Daisy Miller By Henry James Section 3

She burst into her little laugh. "Are you afraid you'll get lost — or run over? But there's Giovanelli, leaning against that tree. He's staring at the women in the carriages: did you ever see anything so cool?"

Winterbourne perceived at some distance a little man standing with folded arms nursing his cane. He had a handsome face, an artfully poised hat, a glass in one eye, and a nosegay in his buttonhole. Winterbourne looked at him a moment and then said, "Do you mean to speak to that man?"

"Do I mean to speak to him? Why, you don't suppose I mean to communicate by signs?"

"Pray understand, then," said Winterbourne, "that I intend to remain with you."

Daisy stopped and looked at him, without a sign of troubled consciousness in her face, with nothing but the presence of her charming eyes and her happy dimples. "Well, she's a cool one!" thought the young man.

"I don't like the way you say that," said Daisy. "It's too imperious."

"I beg your pardon if I say it wrong. The main point is to give you an idea of my meaning."

The young girl looked at him more gravely, but with eyes that were prettier than ever. "I have never allowed a gentleman to dictate to me, or to interfere with anything I do."

"I think you have made a mistake," said Winterbourne. "You should sometimes listen to a gentleman — the right one."

Daisy began to laugh again. "I do nothing but listen to gentlemen!" she exclaimed. "Tell me if Mr. Giovanelli is the right one?"

The gentleman with the nosegay in his bosom had now perceived our two friends, and was approaching the young girl with obsequious rapidity. He bowed to Winterbourne as well as to the latter's companion; he had a brilliant smile, an intelligent eye; Winterbourne thought him not a bad-looking fellow. But he nevertheless said to Daisy, "No, he's not the right one."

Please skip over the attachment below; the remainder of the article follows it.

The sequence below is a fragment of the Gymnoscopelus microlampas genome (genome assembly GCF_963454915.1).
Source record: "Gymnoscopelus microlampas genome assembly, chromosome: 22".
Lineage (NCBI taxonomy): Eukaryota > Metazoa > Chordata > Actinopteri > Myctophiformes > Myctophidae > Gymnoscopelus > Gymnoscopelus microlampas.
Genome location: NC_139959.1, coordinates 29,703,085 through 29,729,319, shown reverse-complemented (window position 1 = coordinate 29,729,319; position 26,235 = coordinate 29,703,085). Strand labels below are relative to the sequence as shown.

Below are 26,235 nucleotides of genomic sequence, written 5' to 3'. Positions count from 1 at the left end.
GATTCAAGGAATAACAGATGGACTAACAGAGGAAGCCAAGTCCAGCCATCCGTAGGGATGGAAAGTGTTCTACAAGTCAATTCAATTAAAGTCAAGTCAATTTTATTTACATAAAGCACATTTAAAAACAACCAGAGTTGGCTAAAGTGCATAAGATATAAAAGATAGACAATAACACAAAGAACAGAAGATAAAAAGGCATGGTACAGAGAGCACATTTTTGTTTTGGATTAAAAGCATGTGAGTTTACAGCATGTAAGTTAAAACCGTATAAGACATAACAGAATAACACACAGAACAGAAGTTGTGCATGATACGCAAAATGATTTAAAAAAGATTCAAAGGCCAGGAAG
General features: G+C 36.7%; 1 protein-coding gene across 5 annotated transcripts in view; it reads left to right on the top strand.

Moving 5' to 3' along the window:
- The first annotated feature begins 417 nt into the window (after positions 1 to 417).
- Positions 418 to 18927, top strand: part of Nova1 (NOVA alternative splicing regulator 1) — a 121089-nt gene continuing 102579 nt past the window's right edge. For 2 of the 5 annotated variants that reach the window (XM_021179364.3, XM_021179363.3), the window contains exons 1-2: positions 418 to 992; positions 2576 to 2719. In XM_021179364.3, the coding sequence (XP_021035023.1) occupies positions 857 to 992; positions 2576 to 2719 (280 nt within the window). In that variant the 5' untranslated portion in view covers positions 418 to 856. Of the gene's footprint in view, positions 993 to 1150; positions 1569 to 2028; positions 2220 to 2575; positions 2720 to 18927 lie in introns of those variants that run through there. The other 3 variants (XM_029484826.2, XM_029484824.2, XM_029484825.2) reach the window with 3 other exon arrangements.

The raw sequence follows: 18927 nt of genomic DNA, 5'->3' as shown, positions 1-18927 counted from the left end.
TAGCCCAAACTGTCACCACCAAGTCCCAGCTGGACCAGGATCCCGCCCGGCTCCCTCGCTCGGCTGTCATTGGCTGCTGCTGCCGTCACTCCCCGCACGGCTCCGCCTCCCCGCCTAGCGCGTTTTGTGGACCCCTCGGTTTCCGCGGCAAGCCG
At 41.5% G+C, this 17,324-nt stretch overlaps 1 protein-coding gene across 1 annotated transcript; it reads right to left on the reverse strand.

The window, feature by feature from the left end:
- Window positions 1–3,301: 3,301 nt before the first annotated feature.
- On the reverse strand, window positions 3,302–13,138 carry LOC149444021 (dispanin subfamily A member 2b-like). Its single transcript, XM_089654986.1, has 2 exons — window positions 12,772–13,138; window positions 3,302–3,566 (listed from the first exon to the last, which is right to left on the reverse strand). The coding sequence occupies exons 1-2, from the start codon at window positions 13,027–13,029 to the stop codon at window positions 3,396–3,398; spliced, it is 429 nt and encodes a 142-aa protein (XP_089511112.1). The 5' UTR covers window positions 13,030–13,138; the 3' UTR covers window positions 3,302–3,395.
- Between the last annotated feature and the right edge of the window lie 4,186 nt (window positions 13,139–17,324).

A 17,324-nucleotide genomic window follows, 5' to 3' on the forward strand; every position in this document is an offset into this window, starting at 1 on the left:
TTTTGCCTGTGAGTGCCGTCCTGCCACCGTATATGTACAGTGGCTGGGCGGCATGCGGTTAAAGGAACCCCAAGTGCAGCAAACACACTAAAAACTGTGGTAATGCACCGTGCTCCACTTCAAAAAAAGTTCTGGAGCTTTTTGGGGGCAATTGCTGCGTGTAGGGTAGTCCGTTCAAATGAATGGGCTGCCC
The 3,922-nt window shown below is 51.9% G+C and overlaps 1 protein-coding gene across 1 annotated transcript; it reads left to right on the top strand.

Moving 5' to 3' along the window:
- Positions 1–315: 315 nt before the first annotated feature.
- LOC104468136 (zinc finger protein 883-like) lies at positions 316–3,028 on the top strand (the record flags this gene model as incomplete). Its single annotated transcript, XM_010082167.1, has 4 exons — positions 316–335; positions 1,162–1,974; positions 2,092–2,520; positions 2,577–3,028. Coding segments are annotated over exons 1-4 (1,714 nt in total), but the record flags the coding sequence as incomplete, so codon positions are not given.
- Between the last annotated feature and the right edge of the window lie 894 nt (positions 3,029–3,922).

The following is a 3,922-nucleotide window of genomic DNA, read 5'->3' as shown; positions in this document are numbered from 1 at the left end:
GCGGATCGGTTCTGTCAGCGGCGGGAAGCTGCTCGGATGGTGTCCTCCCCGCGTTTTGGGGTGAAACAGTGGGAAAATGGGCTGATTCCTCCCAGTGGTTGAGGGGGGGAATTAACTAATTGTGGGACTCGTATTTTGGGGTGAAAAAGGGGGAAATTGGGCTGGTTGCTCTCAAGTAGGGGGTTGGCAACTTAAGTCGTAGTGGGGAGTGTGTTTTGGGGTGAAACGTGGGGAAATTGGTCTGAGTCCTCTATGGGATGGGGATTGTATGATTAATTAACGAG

Daisy evidently had a natural talent for performing introductions; she mentioned the name of each of her companions to the other. She strolled alone with one of them on each side of her; Mr. Giovanelli, who spoke English very cleverly — Winterbourne afterward learned that he had practiced the idiom upon a great many American heiresses — addressed her a great deal of very polite nonsense; he was extremely urbane, and the young American, who said nothing, reflected upon that profundity of Italian cleverness which enables people to appear more gracious in proportion as they are more acutely disappointed. Giovanelli, of course, had counted upon something more intimate; he had not bargained for a party of three. But he kept his temper in a manner which suggested far-stretching intentions. Winterbourne flattered himself that he had taken his measure. "He is not a gentleman," said the young American; "he is only a clever imitation of one. He is a music master, or a penny-a-liner, or a third-rate artist. D__n his good looks!" Mr. Giovanelli had certainly a very pretty face; but Winterbourne felt a superior indignation at his own lovely fellow countrywoman's not knowing the difference between a spurious gentleman and a real one. Giovanelli chattered and jested and made himself wonderfully agreeable. It was true that, if he was an imitation, the imitation was brilliant. "Nevertheless," Winterbourne said to himself, "a nice girl ought to know!" And then he came back to the question whether this was, in fact, a nice girl. Would a nice girl, even allowing for her being a little American flirt, make a rendezvous with a presumably low-lived foreigner? The rendezvous in this case, indeed, had been in broad daylight and in the most crowded corner of Rome, but was it not impossible to regard the choice of these circumstances as a proof of extreme cynicism? Singular though it may seem, Winterbourne was vexed that the young girl, in joining her amoroso, should not appear more impatient of his own company, and he was vexed because of his inclination. It was impossible to regard her as a perfectly well-conducted young lady; she was wanting in a certain indispensable delicacy. It would therefore simplify matters greatly to be able to treat her as the object of one of those sentiments which are called by romancers "lawless passions." That she should seem to wish to get rid of him would help him to think more lightly of her, and to be able to think more lightly of her would make her much less perplexing. But Daisy, on this occasion, continued to present herself as an inscrutable combination of audacity and innocence.